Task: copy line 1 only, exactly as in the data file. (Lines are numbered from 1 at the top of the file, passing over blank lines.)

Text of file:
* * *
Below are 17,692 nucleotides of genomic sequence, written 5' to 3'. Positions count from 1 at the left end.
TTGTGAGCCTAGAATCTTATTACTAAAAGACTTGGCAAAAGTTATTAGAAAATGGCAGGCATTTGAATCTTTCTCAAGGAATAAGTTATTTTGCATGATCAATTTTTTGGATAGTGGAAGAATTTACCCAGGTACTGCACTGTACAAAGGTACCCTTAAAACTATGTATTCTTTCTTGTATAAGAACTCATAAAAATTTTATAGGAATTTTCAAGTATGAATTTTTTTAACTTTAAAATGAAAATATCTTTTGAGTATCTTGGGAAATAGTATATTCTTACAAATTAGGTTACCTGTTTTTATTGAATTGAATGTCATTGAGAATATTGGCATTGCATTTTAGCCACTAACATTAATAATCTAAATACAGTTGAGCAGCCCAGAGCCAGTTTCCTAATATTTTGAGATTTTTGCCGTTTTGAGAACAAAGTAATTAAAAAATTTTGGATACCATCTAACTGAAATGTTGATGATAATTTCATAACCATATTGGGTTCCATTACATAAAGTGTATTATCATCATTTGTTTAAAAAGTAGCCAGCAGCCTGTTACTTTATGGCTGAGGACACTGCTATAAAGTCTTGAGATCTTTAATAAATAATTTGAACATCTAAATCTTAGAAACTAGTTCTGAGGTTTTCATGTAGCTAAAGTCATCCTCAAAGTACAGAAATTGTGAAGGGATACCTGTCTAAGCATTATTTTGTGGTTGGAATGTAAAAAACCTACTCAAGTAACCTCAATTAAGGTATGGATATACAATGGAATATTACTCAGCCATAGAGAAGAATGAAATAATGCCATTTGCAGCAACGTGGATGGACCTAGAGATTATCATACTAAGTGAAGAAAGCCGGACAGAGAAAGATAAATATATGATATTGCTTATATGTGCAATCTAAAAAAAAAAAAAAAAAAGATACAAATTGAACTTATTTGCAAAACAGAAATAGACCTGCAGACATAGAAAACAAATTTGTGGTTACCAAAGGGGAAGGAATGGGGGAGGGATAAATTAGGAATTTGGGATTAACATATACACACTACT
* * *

Below are 17,692 nucleotides of genomic sequence, written 5' to 3'. Positions count from 1 at the left end.